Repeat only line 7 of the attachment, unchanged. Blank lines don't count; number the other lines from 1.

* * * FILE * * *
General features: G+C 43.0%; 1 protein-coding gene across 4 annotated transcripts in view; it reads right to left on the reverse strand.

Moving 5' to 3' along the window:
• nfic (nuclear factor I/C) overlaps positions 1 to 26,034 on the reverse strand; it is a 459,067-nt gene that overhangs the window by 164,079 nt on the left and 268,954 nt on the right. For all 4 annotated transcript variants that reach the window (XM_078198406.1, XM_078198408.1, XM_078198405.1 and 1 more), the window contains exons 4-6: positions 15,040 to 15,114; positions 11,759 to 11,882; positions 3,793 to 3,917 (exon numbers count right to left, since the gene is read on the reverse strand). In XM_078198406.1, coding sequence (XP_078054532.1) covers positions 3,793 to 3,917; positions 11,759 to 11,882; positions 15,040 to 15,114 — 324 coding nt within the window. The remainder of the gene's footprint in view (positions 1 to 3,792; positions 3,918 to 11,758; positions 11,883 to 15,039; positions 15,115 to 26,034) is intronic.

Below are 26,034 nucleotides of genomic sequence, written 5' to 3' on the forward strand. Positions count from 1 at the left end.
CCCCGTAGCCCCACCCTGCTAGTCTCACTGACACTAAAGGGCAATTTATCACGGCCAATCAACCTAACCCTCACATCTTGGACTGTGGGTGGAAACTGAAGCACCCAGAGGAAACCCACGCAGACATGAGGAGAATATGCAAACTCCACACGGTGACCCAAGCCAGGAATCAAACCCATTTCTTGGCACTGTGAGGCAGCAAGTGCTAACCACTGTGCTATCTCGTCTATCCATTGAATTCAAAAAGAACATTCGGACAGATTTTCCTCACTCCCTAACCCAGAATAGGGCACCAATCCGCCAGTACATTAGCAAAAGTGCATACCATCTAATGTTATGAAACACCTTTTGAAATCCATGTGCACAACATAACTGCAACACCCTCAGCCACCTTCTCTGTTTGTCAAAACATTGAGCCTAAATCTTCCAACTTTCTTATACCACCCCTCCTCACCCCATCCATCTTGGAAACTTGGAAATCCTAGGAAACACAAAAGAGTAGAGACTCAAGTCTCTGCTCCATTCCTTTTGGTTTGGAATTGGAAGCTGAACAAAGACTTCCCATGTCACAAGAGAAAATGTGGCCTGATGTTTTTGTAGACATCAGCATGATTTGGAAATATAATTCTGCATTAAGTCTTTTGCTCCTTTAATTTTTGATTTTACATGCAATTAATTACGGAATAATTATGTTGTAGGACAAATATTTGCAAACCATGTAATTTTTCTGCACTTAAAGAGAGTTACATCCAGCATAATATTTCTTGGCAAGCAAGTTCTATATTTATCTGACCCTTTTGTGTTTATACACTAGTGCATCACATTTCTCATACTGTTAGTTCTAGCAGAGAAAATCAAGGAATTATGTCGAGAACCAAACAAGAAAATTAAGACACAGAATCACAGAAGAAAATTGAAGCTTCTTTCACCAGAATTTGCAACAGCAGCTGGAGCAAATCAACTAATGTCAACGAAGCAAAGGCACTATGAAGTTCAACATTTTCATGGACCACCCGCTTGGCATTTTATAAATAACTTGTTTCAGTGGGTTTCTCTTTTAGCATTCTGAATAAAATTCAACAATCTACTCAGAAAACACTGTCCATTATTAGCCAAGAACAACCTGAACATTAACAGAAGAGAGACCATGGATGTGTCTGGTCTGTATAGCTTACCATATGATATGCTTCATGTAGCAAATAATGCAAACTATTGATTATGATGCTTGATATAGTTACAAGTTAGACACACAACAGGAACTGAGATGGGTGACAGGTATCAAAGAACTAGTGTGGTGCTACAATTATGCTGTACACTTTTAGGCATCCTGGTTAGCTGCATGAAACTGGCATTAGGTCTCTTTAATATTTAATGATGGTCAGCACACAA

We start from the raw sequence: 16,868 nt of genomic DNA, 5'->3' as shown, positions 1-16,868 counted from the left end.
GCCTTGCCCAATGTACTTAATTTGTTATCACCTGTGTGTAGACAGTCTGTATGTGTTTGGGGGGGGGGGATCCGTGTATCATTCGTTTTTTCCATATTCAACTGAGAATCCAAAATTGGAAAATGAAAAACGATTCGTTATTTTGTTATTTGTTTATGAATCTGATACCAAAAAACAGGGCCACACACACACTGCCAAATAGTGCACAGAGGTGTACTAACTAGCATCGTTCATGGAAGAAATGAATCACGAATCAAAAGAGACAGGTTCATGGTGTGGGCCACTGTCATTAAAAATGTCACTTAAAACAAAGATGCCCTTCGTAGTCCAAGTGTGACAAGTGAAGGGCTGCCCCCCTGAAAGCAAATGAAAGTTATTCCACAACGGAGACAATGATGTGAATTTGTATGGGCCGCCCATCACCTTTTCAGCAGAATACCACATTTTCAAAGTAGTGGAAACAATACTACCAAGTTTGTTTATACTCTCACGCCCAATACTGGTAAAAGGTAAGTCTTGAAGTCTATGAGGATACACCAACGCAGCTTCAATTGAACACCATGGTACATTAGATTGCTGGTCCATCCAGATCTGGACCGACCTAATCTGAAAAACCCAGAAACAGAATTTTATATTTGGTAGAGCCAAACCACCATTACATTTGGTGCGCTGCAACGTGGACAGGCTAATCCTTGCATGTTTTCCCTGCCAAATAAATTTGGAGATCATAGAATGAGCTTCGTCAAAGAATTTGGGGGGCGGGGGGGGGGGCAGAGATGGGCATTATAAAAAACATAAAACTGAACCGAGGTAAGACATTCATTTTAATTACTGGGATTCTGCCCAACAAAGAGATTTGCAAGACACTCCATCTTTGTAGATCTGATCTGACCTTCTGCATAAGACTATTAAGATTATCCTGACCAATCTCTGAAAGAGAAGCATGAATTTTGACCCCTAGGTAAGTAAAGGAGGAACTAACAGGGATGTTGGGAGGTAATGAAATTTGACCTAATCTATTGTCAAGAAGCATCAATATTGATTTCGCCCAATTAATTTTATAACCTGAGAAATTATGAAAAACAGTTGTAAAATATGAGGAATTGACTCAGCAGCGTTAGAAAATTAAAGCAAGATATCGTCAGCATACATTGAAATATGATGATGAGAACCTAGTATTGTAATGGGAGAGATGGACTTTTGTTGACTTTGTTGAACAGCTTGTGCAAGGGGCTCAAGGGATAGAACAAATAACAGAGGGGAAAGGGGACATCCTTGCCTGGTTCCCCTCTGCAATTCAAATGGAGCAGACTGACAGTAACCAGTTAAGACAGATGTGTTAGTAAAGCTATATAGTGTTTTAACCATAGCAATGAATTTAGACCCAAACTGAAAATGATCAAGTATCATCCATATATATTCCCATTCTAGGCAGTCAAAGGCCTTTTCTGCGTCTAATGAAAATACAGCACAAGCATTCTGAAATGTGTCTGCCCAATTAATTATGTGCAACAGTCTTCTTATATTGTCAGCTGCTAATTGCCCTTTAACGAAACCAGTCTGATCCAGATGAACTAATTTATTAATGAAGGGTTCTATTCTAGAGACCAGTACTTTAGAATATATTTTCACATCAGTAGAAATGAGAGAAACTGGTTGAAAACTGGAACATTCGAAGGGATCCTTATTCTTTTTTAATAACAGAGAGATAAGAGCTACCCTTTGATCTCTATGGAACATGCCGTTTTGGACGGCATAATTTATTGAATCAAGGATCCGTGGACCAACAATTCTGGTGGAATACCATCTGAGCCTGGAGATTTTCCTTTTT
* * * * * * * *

GCCTTGCCCAATGTACTTAATTTGTTATCACCTGTGTGTAGACAGTCTGTATGTGTTTGGGGGGGGGGGATCCGTGTATCATTCGTTTTTTCCATATTCAACTGAGAATCCAAAATTGGAAAATGAAAAACGATTCGTTATTTTGTTATTTGTTTATGAATCTGATACCAAAAAACAGGGCCACACACACACTGCCAAATAGTGCACAGAGGTGTACTAACTAGCATCGTTCATGGAAGAAATGAATCACGAATCAAAAGAGACAGGTTCATGGTGTGGGCCACTGTCATTAAAAATGTCACTTAAAACAAAGATGCCCTTCGTAGTCCAAGTGTGACAAGTGAAGGGCTGCCCCCCTGAAAGCAAATGAAAGTTATTCCACAACGGAGACAATGATGTGAATTTGTATGGGCCGCCCATCACCTTTTCAGCAGAATACCACATTTTCAAAGTAGTGGAAACAATACTACCAAGTTTGTTTATACTCTCACGCCCAATACTGGTAAAAGGTAAGTCTTGAAGTCTATGAGGATACACCAACGCAGCTTCAATTGAACACCATGGTACATTAGATTGCTGGTCCATCCAGATCTGGACCGACCTAATCTGAAAAACCCAGAAACAGAATTTTATATTTGGTAGAGCCAAACCACCATTACATTTGGTGCGCTGCAACGTGGACAGGCTAATCCTTGCATGTTTTCCCTGCCAAATAAATTTGGAGATCATAGAATGAGCTTCGTCAAAGAATTTGGGGGGCGGGGGGGGGGGCAGAGATGGGCATTATAAAAAACATAAAACTGAACCGAGGTAAGACATTCATTTTAATTACTGGGATTCTGCCCAACAAAGAGATTTGCAAGACACTCCATCTTTGTAGATCTGATCTGACCTTCTGCATAAGACTATTAAGATTATCCTGACCAATCTCTGAAAGAGAAGCATGAATTTTGACCCCTAGGTAAGTAAAGGAGGAACTAACAGGGATGTTGGGAGGTAATGAAATTTGACCTAATCTATTGTCAAGAAGCATCAATATTGATTTCGCCCAATTAATTTTATAACCTGAGAAATTATGAAAAACAGTTGTAAAATATGAGGAATTGACTCAGCAGCGTTAGAAAATTAAAGCAAGATATCGTCAGCATACATTGAAATATGATGATGAGAACCTAGTATTGTAATGGGAGAGATGGACTTTTGTTGACTTTGTTGAACAGCTTGTGCAAGGGGCTCAAGGGATAGAACAAATAACAGAGGGGAAAGGGGACATCCTTGCCTGGTTCCCCTCTGCAATTCAAATGGAGCAGACTGACAGTAACCAGTTAAGACAGATGTGTTAGTAAAGCTATATAGTGTTTTAACCATAGCAATGAATTTAGACCCAAACTGAAAATGATCAAGTATCATCCATATATATTCCCATTCTAGGCAGTCAAAGGCCTTTTCTGCGTCTAATGAAAATACAGCACAAGCATTCTGAAATGTGTCTGCCCAATTAATTATGTGCAACAGTCTTCTTATATTGTCAGCTGCTAATTGCCCTTTAACGAAACCAGTCTGATCCAGATGAACTAATTTATTAATGAAGGGTTCTATTCTAGAGACCAGTACTTTAGAATATATTTTCACATCAGTAGAAATGAGAGAAACTGGTTGAAAACTGGAACATTCGAAGGGATCCTTATTCTTTTTTAATAACAGAGAGATAAGAGCTACCCTTTGATCTCTATGGAACATGCCGTTTTGGACGGCATAATTTATTGAATCAAGGATCCGTGGACCAACAATTCTGGTGGAATACCATCTGAGCCTGGAGATTTTCCTTTTT